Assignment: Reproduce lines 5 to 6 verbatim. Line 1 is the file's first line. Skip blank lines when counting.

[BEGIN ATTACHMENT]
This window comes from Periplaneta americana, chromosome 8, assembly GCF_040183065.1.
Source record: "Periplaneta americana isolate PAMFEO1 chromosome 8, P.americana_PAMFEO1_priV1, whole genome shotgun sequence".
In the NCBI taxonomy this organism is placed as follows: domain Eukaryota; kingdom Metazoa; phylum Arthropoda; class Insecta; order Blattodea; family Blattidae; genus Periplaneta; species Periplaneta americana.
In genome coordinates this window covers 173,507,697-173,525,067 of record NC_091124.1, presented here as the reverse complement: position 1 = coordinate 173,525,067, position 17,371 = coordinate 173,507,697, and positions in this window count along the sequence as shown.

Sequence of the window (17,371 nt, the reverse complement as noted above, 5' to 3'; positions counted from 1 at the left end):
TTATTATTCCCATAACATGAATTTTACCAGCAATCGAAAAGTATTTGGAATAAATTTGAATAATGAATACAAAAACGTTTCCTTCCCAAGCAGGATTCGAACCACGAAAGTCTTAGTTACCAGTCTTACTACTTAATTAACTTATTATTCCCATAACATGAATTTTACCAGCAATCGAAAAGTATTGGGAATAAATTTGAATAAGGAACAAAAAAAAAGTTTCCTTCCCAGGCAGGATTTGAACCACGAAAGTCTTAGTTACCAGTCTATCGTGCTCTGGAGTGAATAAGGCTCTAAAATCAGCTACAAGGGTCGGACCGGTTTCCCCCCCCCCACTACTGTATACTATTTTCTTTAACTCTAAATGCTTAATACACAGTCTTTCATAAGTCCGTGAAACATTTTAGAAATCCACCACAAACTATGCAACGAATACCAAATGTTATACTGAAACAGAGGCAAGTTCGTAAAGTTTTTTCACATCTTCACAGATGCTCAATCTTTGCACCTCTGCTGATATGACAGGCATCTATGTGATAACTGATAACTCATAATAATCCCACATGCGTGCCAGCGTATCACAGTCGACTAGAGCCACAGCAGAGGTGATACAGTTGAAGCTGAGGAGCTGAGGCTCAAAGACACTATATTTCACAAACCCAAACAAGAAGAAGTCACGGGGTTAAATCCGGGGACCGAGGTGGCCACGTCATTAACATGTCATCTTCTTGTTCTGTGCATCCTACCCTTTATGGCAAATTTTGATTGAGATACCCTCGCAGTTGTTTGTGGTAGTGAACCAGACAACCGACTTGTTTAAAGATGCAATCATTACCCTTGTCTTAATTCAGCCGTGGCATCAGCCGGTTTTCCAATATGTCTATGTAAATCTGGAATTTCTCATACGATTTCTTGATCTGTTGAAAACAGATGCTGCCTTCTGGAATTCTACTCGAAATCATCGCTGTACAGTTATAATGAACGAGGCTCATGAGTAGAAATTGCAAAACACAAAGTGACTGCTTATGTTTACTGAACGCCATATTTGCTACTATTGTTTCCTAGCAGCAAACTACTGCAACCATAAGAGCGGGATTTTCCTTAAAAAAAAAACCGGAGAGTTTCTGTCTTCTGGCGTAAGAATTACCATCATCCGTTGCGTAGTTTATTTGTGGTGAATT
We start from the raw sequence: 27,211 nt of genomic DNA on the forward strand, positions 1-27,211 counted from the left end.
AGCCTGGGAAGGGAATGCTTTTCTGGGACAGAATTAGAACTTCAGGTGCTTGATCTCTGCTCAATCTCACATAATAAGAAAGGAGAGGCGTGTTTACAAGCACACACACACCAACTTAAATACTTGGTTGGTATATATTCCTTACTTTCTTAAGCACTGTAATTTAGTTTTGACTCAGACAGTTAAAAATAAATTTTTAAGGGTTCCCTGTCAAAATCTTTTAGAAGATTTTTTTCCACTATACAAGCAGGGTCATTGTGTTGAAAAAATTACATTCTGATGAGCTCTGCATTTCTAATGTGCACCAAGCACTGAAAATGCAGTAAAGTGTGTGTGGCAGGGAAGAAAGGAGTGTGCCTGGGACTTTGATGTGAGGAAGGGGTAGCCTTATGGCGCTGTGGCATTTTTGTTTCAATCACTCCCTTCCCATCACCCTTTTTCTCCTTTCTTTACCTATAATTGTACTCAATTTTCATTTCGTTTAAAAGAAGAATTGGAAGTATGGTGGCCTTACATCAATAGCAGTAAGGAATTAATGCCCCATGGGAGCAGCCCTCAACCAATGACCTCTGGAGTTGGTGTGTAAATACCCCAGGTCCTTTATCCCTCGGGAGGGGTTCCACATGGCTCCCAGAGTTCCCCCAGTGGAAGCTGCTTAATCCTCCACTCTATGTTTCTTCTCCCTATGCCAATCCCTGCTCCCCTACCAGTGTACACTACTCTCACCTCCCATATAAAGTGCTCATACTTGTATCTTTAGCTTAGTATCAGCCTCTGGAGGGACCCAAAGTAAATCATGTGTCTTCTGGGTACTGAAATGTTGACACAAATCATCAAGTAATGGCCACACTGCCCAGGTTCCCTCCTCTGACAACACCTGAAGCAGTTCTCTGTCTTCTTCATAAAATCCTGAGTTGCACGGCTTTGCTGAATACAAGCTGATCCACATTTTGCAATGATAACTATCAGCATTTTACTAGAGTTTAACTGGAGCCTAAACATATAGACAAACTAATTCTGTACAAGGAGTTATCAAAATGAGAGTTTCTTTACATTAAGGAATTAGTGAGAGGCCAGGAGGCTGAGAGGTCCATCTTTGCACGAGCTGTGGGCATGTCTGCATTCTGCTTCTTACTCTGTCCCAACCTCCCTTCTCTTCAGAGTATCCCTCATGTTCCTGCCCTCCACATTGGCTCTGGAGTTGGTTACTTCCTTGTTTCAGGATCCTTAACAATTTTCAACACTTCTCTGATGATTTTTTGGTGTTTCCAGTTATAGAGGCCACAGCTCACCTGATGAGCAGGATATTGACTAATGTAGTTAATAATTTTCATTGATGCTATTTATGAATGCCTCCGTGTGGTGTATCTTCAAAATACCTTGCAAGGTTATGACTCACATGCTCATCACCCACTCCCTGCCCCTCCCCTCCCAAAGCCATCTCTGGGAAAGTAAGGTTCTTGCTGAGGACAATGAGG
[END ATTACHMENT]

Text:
Sequence of the window (17,371 nt, the reverse complement as noted above, 5' to 3'; positions counted from 1 at the left end):
TTATTATTCCCATAACATGAATTTTACCAGCAATCGAAAAGTATTTGGAATAAATTTGAATAATGAATACAAAAACGTTTCCTTCCCAAGCAGGATTCGAACCACGAAAGTCTTAGTTACCAGTCTTACTACTTAATTAACTTATTATTCCCATAACATGAATTTTACCAGCAATCGAAAAGTATTGGGAATAAATTTGAATAAGGAACAAAAAAAAAGTTTCCTTCCCAGGCAGGATTTGAACCACGAAAGTCTTAGTTACCAGTCTATCGTGCTCTGGAGTGAATAAGGCTCTAAAATCAGCTACAAGGGTCGGACCGGTTTCCCCCCCCCCACTACTGTATACTATTTTCTTTAACTCTAAATGCTTAATACACAGTCTTTCATAAGTCCGTGAAACATTTTAGAAATCCACCACAAACTATGCAACGAATACCAAATGTTATACTGAAACAGAGGCAAGTTCGTAAAGTTTTTTCACATCTTCACAGATGCTCAATCTTTGCACCTCTGCTGATATGACAGGCATCTATGTGATAACTGATAACTCATAATAATCCCACATGCGTGCCAGCGTATCACAGTCGACTAGAGCCACAGCAGAGGTGATACAGTTGAAGCTGAGGAGCTGAGGCTCAAAGACACTATATTTCACAAACCCAAACAAGAAGAAGTCACGGGGTTAAATCCGGGGACCGAGGTGGCCACGTCATTAACATGTCATCTTCTTGTTCTGTGCATCCTACCCTTTATGGCAAATTTTGATTGAGATACCCTCGCAGTTGTTTGTGGTAGTGAACCAGACAACCGACTTGTTTAAAGATGCAATCATTACCCTTGTCTTAATTCAGCCGTGGCATCAGCCGGTTTTCCAATATGTCTATGTAAATCTGGAATTTCTCATACGATTTCTTGATCTGTTGAAAACAGATGCTGCCTTCTGGAATTCTACTCGAAATCATCGCTGTACAGTTATAATGAACGAGGCTCATGAGTAGAAATTGCAAAACACAAAGTGACTGCTTATGTTTACTGAACGCCATATTTGCTACTATTGTTTCCTAGCAGCAAACTACTGCAACCATAAGAGCGGGATTTTCCTTAAAAAAAAAACCGGAGAGTTTCTGTCTTCTGGCGTAAGAATTACCATCATCCGTTGCGTAGTTTATTTGTGGTGAATT